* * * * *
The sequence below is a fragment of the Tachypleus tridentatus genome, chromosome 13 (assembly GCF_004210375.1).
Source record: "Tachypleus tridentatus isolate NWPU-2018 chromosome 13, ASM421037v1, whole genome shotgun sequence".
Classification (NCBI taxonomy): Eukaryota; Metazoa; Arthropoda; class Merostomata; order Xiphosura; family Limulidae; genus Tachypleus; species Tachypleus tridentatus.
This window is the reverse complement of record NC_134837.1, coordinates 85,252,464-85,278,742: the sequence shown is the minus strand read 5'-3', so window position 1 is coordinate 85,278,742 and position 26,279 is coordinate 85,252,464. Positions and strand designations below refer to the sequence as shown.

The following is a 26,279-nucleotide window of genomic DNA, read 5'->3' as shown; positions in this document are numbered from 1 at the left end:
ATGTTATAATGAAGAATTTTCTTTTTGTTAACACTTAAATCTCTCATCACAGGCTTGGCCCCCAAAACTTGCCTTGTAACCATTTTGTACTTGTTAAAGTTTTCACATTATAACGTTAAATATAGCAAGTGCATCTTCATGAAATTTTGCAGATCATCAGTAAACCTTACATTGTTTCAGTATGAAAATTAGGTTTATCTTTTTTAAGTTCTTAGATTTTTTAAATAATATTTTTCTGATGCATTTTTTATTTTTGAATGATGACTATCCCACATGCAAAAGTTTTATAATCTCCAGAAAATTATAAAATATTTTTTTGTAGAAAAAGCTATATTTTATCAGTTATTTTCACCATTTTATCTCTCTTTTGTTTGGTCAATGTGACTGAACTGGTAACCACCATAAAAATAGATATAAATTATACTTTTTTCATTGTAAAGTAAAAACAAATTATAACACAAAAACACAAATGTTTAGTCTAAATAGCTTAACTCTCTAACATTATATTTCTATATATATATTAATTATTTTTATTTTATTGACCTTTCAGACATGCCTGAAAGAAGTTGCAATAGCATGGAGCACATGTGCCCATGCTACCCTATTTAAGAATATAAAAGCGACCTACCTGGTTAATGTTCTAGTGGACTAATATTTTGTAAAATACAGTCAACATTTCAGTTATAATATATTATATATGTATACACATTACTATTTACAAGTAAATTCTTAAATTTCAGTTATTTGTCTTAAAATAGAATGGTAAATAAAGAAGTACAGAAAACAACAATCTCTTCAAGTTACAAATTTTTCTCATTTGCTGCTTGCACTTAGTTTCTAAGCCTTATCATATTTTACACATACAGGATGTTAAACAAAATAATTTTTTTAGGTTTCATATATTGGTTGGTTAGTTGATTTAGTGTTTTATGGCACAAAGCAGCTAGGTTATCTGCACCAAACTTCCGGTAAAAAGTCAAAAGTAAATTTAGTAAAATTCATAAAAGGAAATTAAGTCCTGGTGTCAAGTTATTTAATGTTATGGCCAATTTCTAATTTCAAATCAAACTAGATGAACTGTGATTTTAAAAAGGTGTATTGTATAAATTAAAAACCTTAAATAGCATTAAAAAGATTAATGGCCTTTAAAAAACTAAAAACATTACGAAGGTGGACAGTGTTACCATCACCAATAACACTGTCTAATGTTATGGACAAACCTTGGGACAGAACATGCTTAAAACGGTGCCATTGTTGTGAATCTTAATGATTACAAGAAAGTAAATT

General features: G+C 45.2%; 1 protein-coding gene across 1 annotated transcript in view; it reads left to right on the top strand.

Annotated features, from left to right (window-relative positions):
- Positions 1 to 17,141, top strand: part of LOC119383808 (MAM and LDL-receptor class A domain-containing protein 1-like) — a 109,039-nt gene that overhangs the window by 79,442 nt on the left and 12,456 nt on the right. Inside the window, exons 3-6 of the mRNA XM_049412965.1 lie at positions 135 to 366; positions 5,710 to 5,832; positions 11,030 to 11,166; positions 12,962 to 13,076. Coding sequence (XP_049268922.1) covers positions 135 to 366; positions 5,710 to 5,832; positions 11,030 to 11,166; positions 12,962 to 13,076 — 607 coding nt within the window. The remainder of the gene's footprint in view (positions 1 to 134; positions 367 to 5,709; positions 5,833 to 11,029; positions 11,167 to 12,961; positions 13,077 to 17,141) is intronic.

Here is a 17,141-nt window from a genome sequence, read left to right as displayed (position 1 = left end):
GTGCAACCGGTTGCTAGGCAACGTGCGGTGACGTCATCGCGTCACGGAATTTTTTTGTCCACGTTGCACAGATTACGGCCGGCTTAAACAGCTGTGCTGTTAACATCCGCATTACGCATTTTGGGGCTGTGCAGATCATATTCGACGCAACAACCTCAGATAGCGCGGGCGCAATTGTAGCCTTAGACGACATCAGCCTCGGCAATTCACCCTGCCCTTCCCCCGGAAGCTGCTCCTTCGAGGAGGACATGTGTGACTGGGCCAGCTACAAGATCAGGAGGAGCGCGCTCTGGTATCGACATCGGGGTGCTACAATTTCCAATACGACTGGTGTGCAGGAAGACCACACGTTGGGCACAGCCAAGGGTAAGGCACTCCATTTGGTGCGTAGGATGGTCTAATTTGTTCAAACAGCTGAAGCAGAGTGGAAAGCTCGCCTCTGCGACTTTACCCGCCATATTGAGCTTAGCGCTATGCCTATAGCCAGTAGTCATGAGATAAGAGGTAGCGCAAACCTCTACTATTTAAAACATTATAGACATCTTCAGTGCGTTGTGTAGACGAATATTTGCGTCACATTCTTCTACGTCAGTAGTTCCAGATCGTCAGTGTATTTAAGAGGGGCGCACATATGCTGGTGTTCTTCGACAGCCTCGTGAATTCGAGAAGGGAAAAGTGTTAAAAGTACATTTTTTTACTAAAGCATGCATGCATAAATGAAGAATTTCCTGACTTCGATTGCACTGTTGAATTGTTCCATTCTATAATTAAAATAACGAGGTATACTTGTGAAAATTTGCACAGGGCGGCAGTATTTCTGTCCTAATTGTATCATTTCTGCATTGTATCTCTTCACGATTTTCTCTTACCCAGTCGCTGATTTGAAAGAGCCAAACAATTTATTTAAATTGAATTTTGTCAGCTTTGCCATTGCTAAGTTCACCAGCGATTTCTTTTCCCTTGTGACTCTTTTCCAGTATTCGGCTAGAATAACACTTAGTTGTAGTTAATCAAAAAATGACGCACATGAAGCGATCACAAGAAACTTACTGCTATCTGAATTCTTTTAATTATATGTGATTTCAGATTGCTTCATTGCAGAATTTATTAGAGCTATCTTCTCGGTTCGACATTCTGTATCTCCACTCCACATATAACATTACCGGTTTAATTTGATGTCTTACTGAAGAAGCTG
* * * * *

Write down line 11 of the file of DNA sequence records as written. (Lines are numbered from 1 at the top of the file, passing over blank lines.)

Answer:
GTGCAACCGGTTGCTAGGCAACGTGCGGTGACGTCATCGCGTCACGGAATTTTTTTGTCCACGTTGCACAGATTACGGCCGGCTTAAACAGCTGTGCTGTTAACATCCGCATTACGCATTTTGGGGCTGTGCAGATCATATTCGACGCAACAACCTCAGATAGCGCGGGCGCAATTGTAGCCTTAGACGACATCAGCCTCGGCAATTCACCCTGCCCTTCCCCCGGAAGCTGCTCCTTCGAGGAGGACATGTGTGACTGGGCCAGCTACAAGATCAGGAGGAGCGCGCTCTGGTATCGACATCGGGGTGCTACAATTTCCAATACGACTGGTGTGCAGGAAGACCACACGTTGGGCACAGCCAAGGGTAAGGCACTCCATTTGGTGCGTAGGATGGTCTAATTTGTTCAAACAGCTGAAGCAGAGTGGAAAGCTCGCCTCTGCGACTTTACCCGCCATATTGAGCTTAGCGCTATGCCTATAGCCAGTAGTCATGAGATAAGAGGTAGCGCAAACCTCTACTATTTAAAACATTATAGACATCTTCAGTGCGTTGTGTAGACGAATATTTGCGTCACATTCTTCTACGTCAGTAGTTCCAGATCGTCAGTGTATTTAAGAGGGGCGCACATATGCTGGTGTTCTTCGACAGCCTCGTGAATTCGAGAAGGGAAAAGTGTTAAAAGTACATTTTTTTACTAAAGCATGCATGCATAAATGAAGAATTTCCTGACTTCGATTGCACTGTTGAATTGTTCCATTCTATAATTAAAATAACGAGGTATACTTGTGAAAATTTGCACAGGGCGGCAGTATTTCTGTCCTAATTGTATCATTTCTGCATTGTATCTCTTCACGATTTTCTCTTACCCAGTCGCTGATTTGAAAGAGCCAAACAATTTATTTAAATTGAATTTTGTCAGCTTTGCCATTGCTAAGTTCACCAGCGATTTCTTTTCCCTTGTGACTCTTTTCCAGTATTCGGCTAGAATAACACTTAGTTGTAGTTAATCAAAAAATGACGCACATGAAGCGATCACAAGAAACTTACTGCTATCTGAATTCTTTTAATTATATGTGATTTCAGATTGCTTCATTGCAGAATTTATTAGAGCTATCTTCTCGGTTCGACATTCTGTATCTCCACTCCACATATAACATTACCGGTTTAATTTGATGTCTTACTGAAGAAGCTG